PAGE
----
• While only certain features of the disclosure have been illustrated and described herein, many modifications and changes will occur to those skilled in the art. It is, therefore, to be understood that the appended claims are intended to cover all such modifications and changes as fall within the true spirit of the disclosure.

Claims (18)

  1. 1. An engine comprising:
    a combustion chamber housing surrounding a combustion chamber;
    a magnetostrictive sensor positioned outside of the combustion chamber and configured for obtaining a sensor signal representative of pressure within the combustion chamber; and
    a controller for receiving the sensor signal from the sensor, using the sensor signal for estimating the pressure within the combustion chamber, and determining whether to adjust engine operating parameters of the engine in response thereto.
  2. 2. The engine of claim 1 further comprising a temperature sensor positioned and configured for obtaining a temperature signal representative of a temperature of the combustion chamber for use in estimating the pressure within the combustion chamber.
  3. 3. The engine of claim 1 wherein the combustion chamber comprises a combustion cylinder.
  4. 4. The engine of claim 1 wherein the combustion chamber housing comprises at least one combustion chamber wall and a combustion chamber cover, and wherein the magnetostrictive sensor is integrated within the combustion chamber wall or the combustion chamber cover.
  5. 5. The engine of claim 4 wherein the combustion chamber cover comprises at least one cavity, and wherein the magnetostrive sensor is positioned within the least one cavity and facing a mechanical load region of the combustion chamber cover.
  6. 6. The engine of claim 4 wherein the combustion chamber wall comprises at least one cavity, and wherein the magnetostrive sensor is positioned within the least one cavity and facing a mechanical load region of the combustion chamber wall.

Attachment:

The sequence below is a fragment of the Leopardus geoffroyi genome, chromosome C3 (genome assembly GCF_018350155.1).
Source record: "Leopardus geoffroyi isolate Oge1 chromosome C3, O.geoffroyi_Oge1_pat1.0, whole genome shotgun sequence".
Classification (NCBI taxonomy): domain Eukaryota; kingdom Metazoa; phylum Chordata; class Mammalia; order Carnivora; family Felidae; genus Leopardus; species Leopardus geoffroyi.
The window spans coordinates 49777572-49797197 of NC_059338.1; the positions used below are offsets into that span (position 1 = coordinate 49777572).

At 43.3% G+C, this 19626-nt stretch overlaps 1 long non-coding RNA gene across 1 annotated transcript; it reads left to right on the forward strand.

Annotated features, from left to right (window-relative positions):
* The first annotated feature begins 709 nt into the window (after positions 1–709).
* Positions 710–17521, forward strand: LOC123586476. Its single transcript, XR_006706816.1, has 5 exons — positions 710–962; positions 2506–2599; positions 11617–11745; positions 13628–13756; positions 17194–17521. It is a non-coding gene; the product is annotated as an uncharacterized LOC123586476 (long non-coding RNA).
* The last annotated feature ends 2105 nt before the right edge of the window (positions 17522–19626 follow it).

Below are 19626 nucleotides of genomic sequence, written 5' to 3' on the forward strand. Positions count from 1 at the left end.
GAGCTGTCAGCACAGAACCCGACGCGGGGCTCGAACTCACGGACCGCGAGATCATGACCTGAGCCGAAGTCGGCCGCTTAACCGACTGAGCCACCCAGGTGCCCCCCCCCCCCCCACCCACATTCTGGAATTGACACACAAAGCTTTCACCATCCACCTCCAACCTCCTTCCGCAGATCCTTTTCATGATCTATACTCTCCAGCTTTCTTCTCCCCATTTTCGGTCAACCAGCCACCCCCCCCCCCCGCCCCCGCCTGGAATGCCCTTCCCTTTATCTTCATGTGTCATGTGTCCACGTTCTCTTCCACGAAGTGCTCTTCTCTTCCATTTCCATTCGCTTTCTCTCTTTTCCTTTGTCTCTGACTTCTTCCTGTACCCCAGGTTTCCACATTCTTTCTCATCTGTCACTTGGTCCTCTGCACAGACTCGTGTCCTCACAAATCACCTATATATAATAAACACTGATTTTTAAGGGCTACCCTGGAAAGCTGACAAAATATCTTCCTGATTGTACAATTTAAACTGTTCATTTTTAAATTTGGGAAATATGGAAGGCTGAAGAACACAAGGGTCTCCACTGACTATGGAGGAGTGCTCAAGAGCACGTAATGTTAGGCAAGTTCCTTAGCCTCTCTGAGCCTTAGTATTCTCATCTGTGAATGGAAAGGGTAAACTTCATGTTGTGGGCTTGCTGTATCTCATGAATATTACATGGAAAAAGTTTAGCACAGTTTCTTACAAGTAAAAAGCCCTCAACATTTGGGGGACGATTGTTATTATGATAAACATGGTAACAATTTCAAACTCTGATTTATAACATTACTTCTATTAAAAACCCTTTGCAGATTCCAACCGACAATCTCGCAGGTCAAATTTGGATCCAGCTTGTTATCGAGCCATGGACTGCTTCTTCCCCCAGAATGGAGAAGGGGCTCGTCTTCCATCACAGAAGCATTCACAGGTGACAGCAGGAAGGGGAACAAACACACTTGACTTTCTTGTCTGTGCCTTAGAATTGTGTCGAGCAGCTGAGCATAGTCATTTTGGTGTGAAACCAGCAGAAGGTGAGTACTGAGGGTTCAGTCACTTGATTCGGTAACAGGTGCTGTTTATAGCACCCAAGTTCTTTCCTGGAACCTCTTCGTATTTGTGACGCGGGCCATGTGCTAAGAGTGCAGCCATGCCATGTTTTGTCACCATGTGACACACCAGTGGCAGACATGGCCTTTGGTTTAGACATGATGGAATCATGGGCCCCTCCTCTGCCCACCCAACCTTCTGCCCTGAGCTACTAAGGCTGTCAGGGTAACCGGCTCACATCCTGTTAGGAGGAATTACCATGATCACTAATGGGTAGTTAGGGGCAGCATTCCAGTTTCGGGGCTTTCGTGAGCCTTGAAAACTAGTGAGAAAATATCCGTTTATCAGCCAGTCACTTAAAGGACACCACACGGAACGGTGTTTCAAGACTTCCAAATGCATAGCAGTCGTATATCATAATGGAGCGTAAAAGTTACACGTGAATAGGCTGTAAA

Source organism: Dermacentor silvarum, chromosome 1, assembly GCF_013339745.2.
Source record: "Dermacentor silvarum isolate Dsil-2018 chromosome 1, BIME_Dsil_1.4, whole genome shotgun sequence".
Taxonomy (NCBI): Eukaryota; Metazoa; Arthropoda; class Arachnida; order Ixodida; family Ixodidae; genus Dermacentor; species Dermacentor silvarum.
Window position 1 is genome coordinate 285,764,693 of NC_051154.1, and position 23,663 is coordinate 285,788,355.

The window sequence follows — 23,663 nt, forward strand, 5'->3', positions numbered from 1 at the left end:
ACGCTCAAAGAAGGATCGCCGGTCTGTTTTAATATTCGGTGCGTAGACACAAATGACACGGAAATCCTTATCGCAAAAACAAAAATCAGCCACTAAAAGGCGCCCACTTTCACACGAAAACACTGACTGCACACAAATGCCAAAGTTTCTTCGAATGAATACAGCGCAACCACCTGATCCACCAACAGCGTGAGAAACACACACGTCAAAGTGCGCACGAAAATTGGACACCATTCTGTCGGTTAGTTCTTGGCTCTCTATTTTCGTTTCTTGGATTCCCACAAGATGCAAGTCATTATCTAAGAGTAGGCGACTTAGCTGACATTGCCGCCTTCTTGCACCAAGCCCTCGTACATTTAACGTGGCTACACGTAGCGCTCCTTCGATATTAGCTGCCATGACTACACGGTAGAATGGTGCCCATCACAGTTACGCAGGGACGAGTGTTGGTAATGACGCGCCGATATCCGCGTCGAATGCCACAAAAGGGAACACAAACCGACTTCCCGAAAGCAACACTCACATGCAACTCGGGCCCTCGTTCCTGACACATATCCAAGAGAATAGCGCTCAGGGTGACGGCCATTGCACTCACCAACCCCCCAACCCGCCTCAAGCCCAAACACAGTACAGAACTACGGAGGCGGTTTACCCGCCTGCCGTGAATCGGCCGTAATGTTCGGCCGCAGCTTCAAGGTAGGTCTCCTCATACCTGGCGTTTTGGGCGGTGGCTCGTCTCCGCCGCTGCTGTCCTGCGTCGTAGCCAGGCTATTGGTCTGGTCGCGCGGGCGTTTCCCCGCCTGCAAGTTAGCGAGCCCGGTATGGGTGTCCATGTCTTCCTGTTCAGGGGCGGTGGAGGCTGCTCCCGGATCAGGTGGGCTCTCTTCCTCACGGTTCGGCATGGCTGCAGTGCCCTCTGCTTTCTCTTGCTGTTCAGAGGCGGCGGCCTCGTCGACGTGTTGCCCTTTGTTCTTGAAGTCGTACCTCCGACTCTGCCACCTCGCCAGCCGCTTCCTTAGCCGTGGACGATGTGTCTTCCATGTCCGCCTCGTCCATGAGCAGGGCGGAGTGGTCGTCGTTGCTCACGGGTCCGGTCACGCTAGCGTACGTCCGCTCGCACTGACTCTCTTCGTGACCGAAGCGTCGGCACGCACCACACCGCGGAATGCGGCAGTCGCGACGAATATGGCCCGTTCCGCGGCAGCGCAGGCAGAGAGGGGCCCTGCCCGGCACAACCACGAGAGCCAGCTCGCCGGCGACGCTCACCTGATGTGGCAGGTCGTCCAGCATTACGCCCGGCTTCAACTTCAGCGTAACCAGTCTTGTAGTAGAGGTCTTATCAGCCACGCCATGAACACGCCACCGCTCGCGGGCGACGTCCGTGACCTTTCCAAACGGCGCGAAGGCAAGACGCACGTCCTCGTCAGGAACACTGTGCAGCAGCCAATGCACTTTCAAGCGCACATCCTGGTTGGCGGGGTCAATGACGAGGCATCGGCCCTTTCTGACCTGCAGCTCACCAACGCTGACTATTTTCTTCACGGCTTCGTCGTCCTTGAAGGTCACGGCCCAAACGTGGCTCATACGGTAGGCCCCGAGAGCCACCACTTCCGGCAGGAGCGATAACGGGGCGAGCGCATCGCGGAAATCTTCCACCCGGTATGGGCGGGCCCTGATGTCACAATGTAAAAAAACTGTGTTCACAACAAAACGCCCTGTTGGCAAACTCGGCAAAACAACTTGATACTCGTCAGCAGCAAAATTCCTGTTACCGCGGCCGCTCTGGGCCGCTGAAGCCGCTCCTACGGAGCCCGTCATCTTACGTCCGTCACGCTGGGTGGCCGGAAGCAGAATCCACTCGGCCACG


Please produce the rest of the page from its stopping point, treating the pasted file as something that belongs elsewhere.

7. 7. The engine of claim 1 wherein the magnetostrictive sensor comprises at least one coil configured for receiving an excitation signal and sensing the sensor signal.
  8. 8. The engine of claim 7 wherein the magnetostrictive sensor further comprises a support structure, and wherein the at least one coil comprises a plurality of coils situated on the support structure.
  9. 9. The engine of claim 7 wherein the at least one coil comprises an inductive excitation winding for transmitting the excitation signal and an inductive sensing winding for sensing the sensor signal.
  10. 10. The engine of claim 1 wherein the magnetostrictive sensor comprises a direct current magnetic field sensor.
  11. 11. The engine of claim 10 wherein a wall or a cover of the combustion chamber comprises a permanent magnet or permanently magnetized segment therein and wherein the magnetostrictive sensor is positioned close enough to the permanent magnet or permanently magnetized segment to sense changes in a magnetic field of the permanent magnet or permanently magnetized segment.
  12. 12. The engine of claim 10 further comprising a permanent magnet pair positioned close enough to a wall or cover of the combustion chamber to provide coupling for a magnetic field to penetrate the surface of the wall of the combustion chamber, and wherein the magnetostrictive sensor is positioned close enough to a magnetic field-penetrated region of the wall of the combustion chamber for the magnetostrictive sensor to sense changes in magnetic field of the magnetic-field penetrated region.
  13. 13. The engine of claim 1 further comprising an amplifier, a filter, and a variation detection circuit for processing the sensor signal.
  14. 14. The engine of claim 13 wherein the amplifier includes a temperature sensitive gain element.
  15. 15. A combustion cylinder comprising:
    a combustion cylinder wall extending along a length of a combustion chamber;
    a combustion cylinder cover;
    a magnetostrictive sensor positioned within a cavity of the combustion chamber or the combustion cover wall and configured for obtaining a sensor signal representative of pressure within the combustion chamber.
  16. 16. The combustion cylinder of claim 15 wherein the magnetostrictive sensor comprises at least one coil configured for receiving an excitation signal and sensing the sensor signal.
  17. 17. The combustion cylinder of claim 16 wherein the magnetostrictive sensor further comprises a support structure, and wherein the at least one coil comprises a plurality of coils situated on the support structure.
  18. 18. The combustion cylinder of claim 15 wherein the magnetostrictive sensor comprises a direct current magnetic field sensor.